Tough guys don’t fight. a salute to Jockey’s

 

I have just google searched “fighting jockeys” I needed a photo for a blog I am writing. I expected to find a plethora of photos of little men in their silks punching the tripe out of each other in the jockey’s enclosure.In this day of social media everyone has a camera, you can’t have a disagreement in a pub with out going viral, every bully at school is rightfully exposed all over the web, arguments in the traffic make the evening news, so in the jockeys enclosure with over a hundred years of cameras all over them and hundreds of race meetings around the world every day, these adrenaline filled little packets of testosterone would surely produce some fiery moments of madness after some imbecile, cuts them off on a run costing millions to the owner or clips the heels of their horse potentially causing them and their horse serious injury. Just the moment of the contest is enough to make footballers or even cyclists, politicians for that matter, strike out in anger sometimes costing themselves thousands of dollars in fines and damaging reputations.

So now to select my crazy wrestling jockeys. “One incident!! Photos of one incident!!”
What an incredibly disciplined bunch of men. Millions of potential issues, no doubt, multimillions of opportunities to catch it when it does happen. Anyone who has been in any highly charged competitive environment must surely salute to this magnificent example of respect and control, Where else in this day and age is such chivalry exhibited. A credit to these knights of the racing industry. I certainly won’t be posting any photos of jockeys fighting.

jockeys

Horses for courses

HORSES FOR COURSES by Scott Brodie.

“I just can’t understand it”
Said the weekend farming man
“My horses are all ratty
And I do the best I can,

I feed them all the good stuff,
All the oats that they can eat
And still it seems impossible
To keep my bloody seat.”

“Do you think its in the breeding?
See they’re all by the same sire,
If you can’t sort this problem out
from riding I’ll retire.”

“Already had a broken arm
And close calls by the ton,
I think I’d have a heart attack
With just another one.”

Now I can’t knock a challenge back
And I couldn’t understand
How they could be such yang-yangs,
They were gentlemen in hand.

So I climbed upon the first one
and I rode him round the yard
he responded fairly smartly
and his mouth was far from hard.

well I had him going backwards
forwards, sideways, up and down
and he spun upon a sixpense
when I asked him to come round.

the rest were all about the same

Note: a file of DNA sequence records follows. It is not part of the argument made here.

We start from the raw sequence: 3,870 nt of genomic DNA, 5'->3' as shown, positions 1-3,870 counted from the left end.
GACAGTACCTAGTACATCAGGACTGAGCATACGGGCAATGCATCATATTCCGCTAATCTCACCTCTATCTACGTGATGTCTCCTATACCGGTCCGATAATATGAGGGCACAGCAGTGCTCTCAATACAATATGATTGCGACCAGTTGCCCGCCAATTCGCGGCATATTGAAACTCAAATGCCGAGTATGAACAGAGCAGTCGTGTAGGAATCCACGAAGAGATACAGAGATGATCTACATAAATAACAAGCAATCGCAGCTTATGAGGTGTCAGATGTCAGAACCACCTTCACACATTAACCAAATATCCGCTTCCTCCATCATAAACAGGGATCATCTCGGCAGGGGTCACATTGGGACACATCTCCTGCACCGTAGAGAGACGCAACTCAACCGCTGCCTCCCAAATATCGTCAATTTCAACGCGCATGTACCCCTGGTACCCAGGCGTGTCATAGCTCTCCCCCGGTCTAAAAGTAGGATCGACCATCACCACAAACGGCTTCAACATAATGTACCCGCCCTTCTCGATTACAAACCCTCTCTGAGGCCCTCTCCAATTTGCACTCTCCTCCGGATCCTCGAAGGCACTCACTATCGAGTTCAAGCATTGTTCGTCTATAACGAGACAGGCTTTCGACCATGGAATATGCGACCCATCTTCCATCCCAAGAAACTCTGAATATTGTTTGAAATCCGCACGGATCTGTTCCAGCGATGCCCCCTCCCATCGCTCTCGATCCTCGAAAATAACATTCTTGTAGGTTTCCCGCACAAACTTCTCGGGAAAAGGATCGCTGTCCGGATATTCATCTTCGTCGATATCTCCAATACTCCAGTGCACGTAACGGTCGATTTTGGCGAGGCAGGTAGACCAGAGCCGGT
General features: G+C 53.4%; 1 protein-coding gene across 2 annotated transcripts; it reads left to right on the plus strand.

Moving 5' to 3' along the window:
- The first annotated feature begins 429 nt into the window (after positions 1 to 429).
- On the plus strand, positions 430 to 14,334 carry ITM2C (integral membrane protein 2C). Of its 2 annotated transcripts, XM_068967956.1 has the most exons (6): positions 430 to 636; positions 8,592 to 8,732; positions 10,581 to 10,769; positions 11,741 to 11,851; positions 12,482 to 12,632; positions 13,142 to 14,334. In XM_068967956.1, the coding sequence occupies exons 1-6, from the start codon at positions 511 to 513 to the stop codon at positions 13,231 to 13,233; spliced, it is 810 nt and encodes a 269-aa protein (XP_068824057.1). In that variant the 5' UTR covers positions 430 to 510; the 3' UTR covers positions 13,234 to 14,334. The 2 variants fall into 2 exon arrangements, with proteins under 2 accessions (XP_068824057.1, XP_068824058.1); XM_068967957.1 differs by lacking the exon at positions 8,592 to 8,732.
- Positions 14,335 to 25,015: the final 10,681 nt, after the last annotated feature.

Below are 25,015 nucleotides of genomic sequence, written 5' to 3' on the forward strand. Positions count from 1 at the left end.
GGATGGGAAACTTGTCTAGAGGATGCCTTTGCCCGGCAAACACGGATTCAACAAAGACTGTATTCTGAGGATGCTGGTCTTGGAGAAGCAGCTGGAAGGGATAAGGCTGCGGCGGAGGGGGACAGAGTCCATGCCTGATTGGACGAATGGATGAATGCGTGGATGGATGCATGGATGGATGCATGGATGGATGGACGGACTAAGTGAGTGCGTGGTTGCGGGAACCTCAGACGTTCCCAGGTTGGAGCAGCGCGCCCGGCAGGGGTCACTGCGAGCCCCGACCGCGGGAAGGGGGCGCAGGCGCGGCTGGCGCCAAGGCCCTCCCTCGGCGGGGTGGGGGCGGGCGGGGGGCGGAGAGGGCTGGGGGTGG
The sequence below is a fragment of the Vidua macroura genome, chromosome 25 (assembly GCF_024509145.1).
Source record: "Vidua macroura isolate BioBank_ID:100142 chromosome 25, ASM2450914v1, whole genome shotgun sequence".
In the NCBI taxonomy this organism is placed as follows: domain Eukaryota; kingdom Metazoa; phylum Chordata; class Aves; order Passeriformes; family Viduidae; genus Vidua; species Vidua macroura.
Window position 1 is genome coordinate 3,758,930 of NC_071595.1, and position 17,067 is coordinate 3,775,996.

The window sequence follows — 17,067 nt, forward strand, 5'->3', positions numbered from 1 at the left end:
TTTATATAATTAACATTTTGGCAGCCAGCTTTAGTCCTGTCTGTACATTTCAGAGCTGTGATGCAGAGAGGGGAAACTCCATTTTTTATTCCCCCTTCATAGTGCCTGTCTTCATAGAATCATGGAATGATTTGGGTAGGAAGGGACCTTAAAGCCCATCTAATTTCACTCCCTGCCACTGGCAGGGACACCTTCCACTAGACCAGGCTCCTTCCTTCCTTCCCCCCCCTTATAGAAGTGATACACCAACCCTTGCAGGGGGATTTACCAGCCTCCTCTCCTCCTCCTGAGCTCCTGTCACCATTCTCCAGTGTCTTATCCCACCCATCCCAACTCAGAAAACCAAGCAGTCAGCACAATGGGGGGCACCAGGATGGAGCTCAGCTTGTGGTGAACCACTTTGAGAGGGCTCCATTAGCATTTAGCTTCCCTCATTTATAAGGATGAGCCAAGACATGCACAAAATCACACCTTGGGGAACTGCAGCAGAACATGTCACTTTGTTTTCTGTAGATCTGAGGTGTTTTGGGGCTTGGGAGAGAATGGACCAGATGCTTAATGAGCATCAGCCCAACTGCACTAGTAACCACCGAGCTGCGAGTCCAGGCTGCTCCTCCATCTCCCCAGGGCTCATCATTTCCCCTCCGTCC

and I couldn’t understand
but my ego, it was growing
with my chest at full expand.

I said “for sure I’ll ride your horses
And I’ll get the things to go,
For I’m a mounted trooper
And there’s little I don’t know.

“I’ve ridden horses around the town
In streets alive with folk,
Its takes some sort of horseman
To go riding in the smoke.”

“I’ve passed under the harbour bridge
And round circular quay,
I’ve worked up at the mardi gras
It didn’t bother me.”

“In apprehending baddies
I’ve excelled and that’s the truth.
And when I’m mounted on my horse
By geez I’m bullet proof.”

“Well ribbons, I’ve won plenty
When I’ve gone to Sydney show.
And when I ride to music, what?
I tell you I can go.”

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“I don’t think there’ll be a problem
With the neddies you’ve got here.”
By crikey he looked happy
Had a smile from ear to ear.

So I worked the horses in the yard
It didn’t take a week,
Till I had them doing dressage
And convinced I was a freak.

I taught the buggers jumping
And they caught on pretty fast,
It seemed that they’d do anything
That I would care to ask.

So once I thought I’d done the job
I called the farmer out,
And of my riding expertise
I left no trace of doubt.

I jumped them over obstacles
On two tracks showed their flair,
Piaffe, passage, through water jumps
Impossible to scare.

The farmer stood and scratched his head
“I think you’ve won the battle,
But the biggest problem that I’ve had
Is working them on cattle.”

I couldn’t see a problem there,
The way I’d schooled them up,
They’d work the cows around the joint
Just like a heeler pup.

I saddled up my favourite one
And with blatant disregard,
I pointed him towards the gate
And jumped him from the yard.

No sooner had he hit the ground
And spied a murray grey,
He took the bit between his teeth
And carted me away.

I tried to pull the bastard ‘round
But he was on the hop,
Away towards the scattering mob
He wasn’t going to stop.

He zigged and zagged and weaved about
Amongst the bolting herd,
He’d been so quiet a while ago
It all seemed so absurd.

He spun to the left, and then to the right
And left me in the air,
And dumped me in the dust and dirt
Before I was aware.

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And as he turned to bolt away
By geez I got a shock,
Piaffe, passage, and piroette
Amongst the scattering stock.

This horse did not belong out here
With cattle on the land,
Arenas mowed and manicured
With cheering from the stand,

Was where he should be working
And I’d no right here either.
A stock horse trainer and rider
I realised I was neither.

So now I stick to what I know,
I bought the farmers horses,
And weekly ride them out to shows
And quote, “horses for courses”

The thoroughbred , the breed for every need

 

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If you want to go to the Olympics for dressage get a Warmblood.

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Thoroughbred

If you want to Compete at the world cutting championships get a stock horse or quarter horse.

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Thoroughbred

For polo you’ll need a polo pony,

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Thoroughbred

endurance an Arab, maybe you just want to trail ride and you just want to be a passenger, some half draft mixture might be good.